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Ranking Member Cassidy Delivers Remarks During Hearing on the State of American Retirement

WASHINGTON – U.S. Senator Bill Cassidy, M.D. (R-LA), ranking member of the Senate Health, Education, Labor, and Pensions (HELP) Committee, delivered remarks during today’s hearing on the state of American retirement plans.

Click here to watch the hearing live. 

Cassidy’s speech as prepared for delivery can be found below:

Thank you, Chair Sanders.

The singular focus of this hearing on promoting the Defined Benefit system is a bit puzzling. It seems to prescribe an agenda that is respectfully outdated and disconnected from reality. 

In 1974, Congress passed the Employee Retirement Income Security Act in response to tens of thousands of Americans losing their retirement security because their employer’s Defined Benefit system failed. This was exemplified by the collapse of the Studebaker automobile company and about 1,800 other pension plans terminated over a 4-year period, impacting hundreds of thousands of workers.

Since ERISA, the Defined Benefit system has been largely replaced by the Defined Contribution system, which has flourished. As of 2021, 146 million Americans collectively own $9.5 trillion in retirement assets.

The advantage of the Defined Contribution system, and why many have flocked to it, is that workers own their own retirement savings. No matter what happens to a worker’s current or previous employer, their retirement funds are secure.

Congress just passed SECURE Act 2.0 on a bipartisan basis to make improvements to our nation’s retirement system. We had the option to take an approach like the one the Chair is advocating for and chose not to. Instead, we based the solution primarily on the success of the Defined Contribution system. SECURE 2.0 was so popular, it passed out of all four committees of jurisdiction with unanimous votes and on the House Floor by a vote of 414 to 5.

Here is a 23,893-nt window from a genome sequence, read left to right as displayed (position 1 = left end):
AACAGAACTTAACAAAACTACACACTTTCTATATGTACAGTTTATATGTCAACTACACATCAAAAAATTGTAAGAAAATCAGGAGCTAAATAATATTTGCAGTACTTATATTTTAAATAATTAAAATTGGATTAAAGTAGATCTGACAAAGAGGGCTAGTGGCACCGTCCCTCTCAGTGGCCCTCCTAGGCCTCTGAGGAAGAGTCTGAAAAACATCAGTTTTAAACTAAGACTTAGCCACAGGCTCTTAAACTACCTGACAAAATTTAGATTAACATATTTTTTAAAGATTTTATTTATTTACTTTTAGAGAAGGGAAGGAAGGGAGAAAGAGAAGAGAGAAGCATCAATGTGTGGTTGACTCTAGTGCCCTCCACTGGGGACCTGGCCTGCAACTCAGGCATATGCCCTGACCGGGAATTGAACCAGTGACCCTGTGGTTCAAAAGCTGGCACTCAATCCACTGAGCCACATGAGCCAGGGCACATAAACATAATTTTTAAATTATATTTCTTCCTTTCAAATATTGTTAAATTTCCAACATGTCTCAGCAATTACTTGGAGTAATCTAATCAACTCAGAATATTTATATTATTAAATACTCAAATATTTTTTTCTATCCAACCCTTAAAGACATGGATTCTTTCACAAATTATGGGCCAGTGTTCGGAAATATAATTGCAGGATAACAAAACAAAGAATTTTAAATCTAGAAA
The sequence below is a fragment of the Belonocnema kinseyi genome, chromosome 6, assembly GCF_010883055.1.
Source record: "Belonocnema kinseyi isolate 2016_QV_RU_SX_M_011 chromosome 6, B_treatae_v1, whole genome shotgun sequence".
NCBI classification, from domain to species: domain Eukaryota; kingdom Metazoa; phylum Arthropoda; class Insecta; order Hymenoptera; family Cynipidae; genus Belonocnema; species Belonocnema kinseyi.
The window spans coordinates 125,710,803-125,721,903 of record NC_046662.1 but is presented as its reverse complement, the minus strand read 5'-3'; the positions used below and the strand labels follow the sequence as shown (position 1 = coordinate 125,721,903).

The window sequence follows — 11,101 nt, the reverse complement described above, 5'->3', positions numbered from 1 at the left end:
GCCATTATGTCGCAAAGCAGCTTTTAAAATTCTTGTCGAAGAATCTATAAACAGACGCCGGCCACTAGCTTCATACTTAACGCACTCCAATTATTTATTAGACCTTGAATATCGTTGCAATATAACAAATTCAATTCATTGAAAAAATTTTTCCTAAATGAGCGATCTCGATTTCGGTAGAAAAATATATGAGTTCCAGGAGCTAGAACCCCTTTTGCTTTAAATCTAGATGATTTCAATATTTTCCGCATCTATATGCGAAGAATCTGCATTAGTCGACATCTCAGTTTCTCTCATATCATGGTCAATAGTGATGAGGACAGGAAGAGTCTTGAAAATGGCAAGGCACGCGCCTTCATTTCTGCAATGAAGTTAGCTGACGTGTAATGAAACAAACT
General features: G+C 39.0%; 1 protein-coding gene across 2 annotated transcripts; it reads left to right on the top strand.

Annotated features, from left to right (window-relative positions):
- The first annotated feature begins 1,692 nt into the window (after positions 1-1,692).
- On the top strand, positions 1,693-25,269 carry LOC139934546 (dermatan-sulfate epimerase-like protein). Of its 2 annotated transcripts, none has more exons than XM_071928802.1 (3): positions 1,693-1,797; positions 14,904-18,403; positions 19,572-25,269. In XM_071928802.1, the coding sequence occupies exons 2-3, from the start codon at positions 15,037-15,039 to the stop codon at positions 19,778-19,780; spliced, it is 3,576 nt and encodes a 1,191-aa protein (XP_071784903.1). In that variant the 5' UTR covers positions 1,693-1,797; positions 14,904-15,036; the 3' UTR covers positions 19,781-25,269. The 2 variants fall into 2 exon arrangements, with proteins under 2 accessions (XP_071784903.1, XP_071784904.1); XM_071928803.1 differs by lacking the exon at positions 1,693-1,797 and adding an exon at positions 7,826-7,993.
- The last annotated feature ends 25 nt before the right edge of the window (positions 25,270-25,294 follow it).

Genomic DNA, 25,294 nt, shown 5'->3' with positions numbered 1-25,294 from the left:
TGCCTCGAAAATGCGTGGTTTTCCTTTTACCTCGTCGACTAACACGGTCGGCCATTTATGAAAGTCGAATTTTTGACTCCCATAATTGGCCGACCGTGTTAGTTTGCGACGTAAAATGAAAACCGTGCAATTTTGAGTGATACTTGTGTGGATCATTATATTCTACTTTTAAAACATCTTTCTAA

The Chair speaks of needing to find a solution to a crisis, but we already have a solution. By the way, there are still provisions of SECURE Act 2.0 that need to be implemented, including those that help low-income individuals. For example, the Enhanced Savers Match, a tax credit that goes right into low-income Americans’ retirement accounts goes into effect in 2027.

Our Chair has referenced many statistics to paint the picture of a retirement crisis. But these statistics are from 2021—predating the passage of SECURE 2.0, any improvements it has made, and the improvements it will make, especially in provisions specifically targeting lower income Americans.

This isn’t to say there is no place for the Defined Benefit system. With reforms it can be successful. In 2006, we passed needed reforms to the single employer Defined Benefit system, which resulted in those plans now being overfunded—even weathering the 2009 financial crises. However, those reforms have not been implemented in the largely union utilized multiemployer Defined Benefit space.

Many of these multiemployer Defined Benefit plans had been struggling for years when in 2021 they told Congress they needed a bailout.  Many of these plans were widely mismanaged. Democrats passed a $90 billion bailout of the multiemployer Defined Benefit system on a party line vote, without any strings on the tax dollars to prevent future failures. This is the same system that the Chair wants us to expand.

Unfortunately, the large labor unions successfully lobbied Democrats to make sure the bailout did not come with any meaningful reforms to protect workers and prevent the programs from future failure. Simple reforms like requiring certain funding levels and disclosures for Defined Benefit plans and requiring unions to provide their beneficiaries with a clear report of their Defined Benefit program’s financial state.